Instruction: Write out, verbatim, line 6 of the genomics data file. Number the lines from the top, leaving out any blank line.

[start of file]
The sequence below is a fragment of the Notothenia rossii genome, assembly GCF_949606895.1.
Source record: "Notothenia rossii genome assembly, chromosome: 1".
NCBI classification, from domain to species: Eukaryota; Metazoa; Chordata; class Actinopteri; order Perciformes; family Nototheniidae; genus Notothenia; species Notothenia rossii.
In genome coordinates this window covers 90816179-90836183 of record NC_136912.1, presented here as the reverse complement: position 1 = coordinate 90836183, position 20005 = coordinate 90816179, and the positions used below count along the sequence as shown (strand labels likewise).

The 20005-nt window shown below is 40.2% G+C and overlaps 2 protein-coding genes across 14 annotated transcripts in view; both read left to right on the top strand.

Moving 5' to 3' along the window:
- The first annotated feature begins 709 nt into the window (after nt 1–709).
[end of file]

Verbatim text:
Moving 5' to 3' along the window: